Sunday, March 17, 1968
The corned beef hash was met with scattered reviews. Sumo was starting to take the mediocre response personally until Reverend Starling (Navy Lieutenant/Chaplain) showed up. Starling was a big man whose stature was matched with a charismatic personality and a shock of bright red hair. He asked Sumo to put two scrambled eggs on the hash, and his face lit up as he went to the officers mess.
Brunch was served over a three hour period, and the pressure to serve everyone quickly wasn’t an issue. Father Starling finished his first helping and came back for seconds . . . “This is better than the ladies make at the church kitchen.” Sumo blushed and said, “Thank you Sir.” We all got a big laugh, but I could tell it made Sumo’s day.
After brunch Major Catoe, from Headquarters, came in with Top Culverhouse. His investigation of our food allotments proved we were not being supplied properly, and he wanted to resolve the issue. His plan involved presenting evidence to the Adjutant at 3/7 Marines and force the issue on their Mess Sergeant. My body language gave away the negative attitude I had for this plan, and he could tell I wasn’t on board with his idea. He demanded, “How would you resolve this?” I replied, “Sir, we should break away from this arrangement.” I explained we could go to FLC every day and pick up “OUR” allotment, plus India Company’s.
Top Culverhouse argued it would require an extra truck, and I countered that we were already sending a truck to pick up mail. My final argument was, “We need to be self-sufficient and not depend on others.”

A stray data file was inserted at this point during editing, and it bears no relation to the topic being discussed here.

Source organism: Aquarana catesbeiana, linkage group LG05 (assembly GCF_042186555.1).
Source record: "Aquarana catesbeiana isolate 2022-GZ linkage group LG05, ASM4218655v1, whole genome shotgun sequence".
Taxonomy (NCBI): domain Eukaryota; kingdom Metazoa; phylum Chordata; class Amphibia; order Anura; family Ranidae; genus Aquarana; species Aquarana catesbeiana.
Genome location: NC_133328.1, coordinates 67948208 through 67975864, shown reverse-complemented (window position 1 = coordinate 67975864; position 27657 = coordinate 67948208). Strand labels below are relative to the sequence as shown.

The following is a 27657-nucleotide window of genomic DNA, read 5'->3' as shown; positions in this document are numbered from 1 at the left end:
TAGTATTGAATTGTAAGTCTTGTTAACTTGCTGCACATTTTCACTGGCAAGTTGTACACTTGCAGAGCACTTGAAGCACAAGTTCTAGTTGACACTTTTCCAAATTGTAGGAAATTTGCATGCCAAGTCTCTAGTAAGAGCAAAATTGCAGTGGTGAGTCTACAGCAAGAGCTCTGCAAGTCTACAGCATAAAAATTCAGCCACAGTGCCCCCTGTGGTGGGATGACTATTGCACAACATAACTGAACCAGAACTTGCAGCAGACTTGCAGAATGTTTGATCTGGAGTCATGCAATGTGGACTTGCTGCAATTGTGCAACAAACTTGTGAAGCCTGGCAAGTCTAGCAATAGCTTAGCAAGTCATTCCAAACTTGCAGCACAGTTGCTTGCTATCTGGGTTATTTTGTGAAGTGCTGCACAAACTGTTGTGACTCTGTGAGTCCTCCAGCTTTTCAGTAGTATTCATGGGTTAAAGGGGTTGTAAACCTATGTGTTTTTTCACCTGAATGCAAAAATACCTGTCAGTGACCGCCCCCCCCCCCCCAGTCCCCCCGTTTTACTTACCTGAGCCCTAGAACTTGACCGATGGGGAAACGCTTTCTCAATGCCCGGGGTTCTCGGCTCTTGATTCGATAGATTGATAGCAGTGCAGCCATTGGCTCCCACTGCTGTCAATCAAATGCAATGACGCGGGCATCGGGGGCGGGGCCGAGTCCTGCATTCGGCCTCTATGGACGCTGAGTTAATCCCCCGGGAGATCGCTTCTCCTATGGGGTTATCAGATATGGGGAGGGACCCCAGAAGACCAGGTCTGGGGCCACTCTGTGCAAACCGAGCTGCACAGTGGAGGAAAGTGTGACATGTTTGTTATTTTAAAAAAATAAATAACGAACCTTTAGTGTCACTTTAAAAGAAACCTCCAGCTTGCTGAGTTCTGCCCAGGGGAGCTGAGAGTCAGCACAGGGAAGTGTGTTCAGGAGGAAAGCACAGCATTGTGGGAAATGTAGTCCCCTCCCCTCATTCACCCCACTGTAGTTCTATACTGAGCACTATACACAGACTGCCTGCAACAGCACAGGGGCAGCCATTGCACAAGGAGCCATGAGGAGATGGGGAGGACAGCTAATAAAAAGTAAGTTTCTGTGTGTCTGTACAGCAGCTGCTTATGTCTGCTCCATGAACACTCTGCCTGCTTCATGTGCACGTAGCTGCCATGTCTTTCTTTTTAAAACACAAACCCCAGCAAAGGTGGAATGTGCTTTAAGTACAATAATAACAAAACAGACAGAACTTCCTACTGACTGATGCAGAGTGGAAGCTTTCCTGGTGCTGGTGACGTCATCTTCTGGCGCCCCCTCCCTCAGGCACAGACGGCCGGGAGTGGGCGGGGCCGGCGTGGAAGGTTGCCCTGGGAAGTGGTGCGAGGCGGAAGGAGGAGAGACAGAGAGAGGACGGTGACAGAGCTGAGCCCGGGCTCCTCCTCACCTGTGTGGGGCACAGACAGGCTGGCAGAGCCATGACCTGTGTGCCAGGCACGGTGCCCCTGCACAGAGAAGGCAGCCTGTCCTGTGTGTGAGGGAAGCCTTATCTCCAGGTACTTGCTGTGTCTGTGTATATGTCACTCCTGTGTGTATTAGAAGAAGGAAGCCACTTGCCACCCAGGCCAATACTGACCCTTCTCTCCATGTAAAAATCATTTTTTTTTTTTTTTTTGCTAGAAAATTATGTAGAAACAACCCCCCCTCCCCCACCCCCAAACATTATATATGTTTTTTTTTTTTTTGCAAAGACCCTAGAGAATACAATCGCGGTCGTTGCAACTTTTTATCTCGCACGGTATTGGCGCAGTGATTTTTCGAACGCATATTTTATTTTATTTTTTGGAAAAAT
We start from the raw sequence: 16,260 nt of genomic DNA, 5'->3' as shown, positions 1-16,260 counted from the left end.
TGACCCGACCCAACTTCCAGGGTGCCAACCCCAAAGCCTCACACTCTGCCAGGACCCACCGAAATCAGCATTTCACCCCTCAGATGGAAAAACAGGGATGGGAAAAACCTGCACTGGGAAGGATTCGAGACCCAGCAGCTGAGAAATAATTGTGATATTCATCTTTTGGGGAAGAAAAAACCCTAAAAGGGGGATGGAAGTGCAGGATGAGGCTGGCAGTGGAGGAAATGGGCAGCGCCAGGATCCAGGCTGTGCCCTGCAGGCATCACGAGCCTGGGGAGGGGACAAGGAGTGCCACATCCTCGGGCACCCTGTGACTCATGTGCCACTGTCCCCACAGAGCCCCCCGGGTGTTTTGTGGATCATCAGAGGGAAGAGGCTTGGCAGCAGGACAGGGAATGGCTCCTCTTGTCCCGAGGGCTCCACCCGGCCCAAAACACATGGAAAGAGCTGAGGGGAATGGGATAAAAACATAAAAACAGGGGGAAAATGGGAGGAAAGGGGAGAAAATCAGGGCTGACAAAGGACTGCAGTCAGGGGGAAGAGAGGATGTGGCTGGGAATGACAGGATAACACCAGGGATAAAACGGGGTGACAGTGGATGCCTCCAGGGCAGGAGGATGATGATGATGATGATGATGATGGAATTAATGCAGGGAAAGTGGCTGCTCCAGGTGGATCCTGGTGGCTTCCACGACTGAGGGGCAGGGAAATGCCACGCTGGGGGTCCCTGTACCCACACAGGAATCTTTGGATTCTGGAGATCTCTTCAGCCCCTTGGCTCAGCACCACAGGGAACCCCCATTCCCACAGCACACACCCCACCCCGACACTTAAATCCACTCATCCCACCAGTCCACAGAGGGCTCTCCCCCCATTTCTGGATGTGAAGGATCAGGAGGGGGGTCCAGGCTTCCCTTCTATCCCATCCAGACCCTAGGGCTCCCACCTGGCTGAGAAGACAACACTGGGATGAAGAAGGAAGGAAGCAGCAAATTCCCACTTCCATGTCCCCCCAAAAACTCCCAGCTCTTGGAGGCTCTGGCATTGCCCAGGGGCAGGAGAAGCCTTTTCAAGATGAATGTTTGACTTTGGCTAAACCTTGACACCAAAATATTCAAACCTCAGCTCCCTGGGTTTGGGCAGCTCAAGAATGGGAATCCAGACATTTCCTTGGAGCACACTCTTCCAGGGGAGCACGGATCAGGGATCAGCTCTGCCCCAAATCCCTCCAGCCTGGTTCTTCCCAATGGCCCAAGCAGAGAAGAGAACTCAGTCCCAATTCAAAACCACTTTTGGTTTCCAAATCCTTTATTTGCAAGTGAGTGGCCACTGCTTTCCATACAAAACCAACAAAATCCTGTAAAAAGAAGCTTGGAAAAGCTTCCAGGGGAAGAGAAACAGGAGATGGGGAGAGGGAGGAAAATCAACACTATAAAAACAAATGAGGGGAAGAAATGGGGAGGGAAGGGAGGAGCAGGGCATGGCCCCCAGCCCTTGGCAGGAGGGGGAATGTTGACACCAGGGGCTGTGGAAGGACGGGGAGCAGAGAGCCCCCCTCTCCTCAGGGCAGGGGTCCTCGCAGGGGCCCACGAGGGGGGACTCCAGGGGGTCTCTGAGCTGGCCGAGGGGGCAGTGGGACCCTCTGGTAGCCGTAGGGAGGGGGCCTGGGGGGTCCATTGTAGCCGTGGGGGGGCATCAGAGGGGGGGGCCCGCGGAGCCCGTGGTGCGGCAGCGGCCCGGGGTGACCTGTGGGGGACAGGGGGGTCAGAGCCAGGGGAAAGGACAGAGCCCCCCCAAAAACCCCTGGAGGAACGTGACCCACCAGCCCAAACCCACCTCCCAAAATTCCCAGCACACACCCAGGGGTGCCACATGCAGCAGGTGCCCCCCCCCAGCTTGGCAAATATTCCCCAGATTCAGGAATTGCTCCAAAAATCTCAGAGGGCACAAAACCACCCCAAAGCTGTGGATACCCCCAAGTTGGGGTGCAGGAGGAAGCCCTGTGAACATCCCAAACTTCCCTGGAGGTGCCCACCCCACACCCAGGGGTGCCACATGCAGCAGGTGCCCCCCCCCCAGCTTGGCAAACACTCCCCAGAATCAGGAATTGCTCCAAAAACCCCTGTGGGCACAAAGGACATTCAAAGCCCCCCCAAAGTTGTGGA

Major Catoe was furiously writing in his spiral pad and said, “We will consider your input Sergeant.” One way or the other, we would be at the mercy of Catoe’s decision.
The BBQ was rowdy as ever, but some of the troops opted for the St. Patty’s corned beef and cabbage. Chaplain Starling was eating a big portion of corned beef when one of the Grunts started choking. He jumped out of the officers mess to assist the Marine and slapped him hard on the back. It didn’t have any effect. There was an obstruction, and the situation turned more serious as the Marine became unconscious . . . he was turning blue. I went out the back door and yelled, “CORPSMAN TO THE MESS HALL!”
Both Docs Furman and Driscoll showed up, and Furman took over. After inspecting the Marine’s wind passage, he ordered, “Get me some tongs.” Driscoll headed off to Sick Bay to retrieve some forceps. Leggs showed up with a set of cooking tongs, and Doc Furman reached into the Marine’s throat with them. WHOOSH! The plug shot out of the Marine’s mouth like a mortar coming out of the tube. The mess hall was silent, and we could hear the air sucking back into his lungs and see the color return to the Marine’s face.
The obstruction was a piece of steak the size of a pack of cigarettes. Furman sat the Marine up; his first words were, “It must have been something I ate.” Within a minute he was fully recovered.
Chaplain Starling raised his hands – I thought he was going to pray. He started singing to the tune of Row, Row, Row Your Boat:
Chew, chew, chew your food
Gently through the meal
The more you chew, the more you eat,
The better you will feel.
More than half of the corned beef went into the garbage barrels. It would be burned off at the dump on Monday morning.
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